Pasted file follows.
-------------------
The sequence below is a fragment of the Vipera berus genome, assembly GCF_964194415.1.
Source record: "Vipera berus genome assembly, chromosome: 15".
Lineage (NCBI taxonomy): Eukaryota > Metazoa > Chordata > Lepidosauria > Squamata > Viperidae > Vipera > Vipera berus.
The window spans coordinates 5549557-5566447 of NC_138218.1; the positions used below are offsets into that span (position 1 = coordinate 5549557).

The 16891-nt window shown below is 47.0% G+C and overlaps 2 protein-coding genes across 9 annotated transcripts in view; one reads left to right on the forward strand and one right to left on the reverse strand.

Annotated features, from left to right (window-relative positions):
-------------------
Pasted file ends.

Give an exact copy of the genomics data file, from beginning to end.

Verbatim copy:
The sequence below is a fragment of the Vipera berus genome, assembly GCF_964194415.1.
Source record: "Vipera berus genome assembly, chromosome: 15".
Lineage (NCBI taxonomy): Eukaryota > Metazoa > Chordata > Lepidosauria > Squamata > Viperidae > Vipera > Vipera berus.
The window spans coordinates 5549557-5566447 of NC_138218.1; the positions used below are offsets into that span (position 1 = coordinate 5549557).

The 16891-nt window shown below is 47.0% G+C and overlaps 2 protein-coding genes across 9 annotated transcripts in view; one reads left to right on the forward strand and one right to left on the reverse strand.

Annotated features, from left to right (window-relative positions):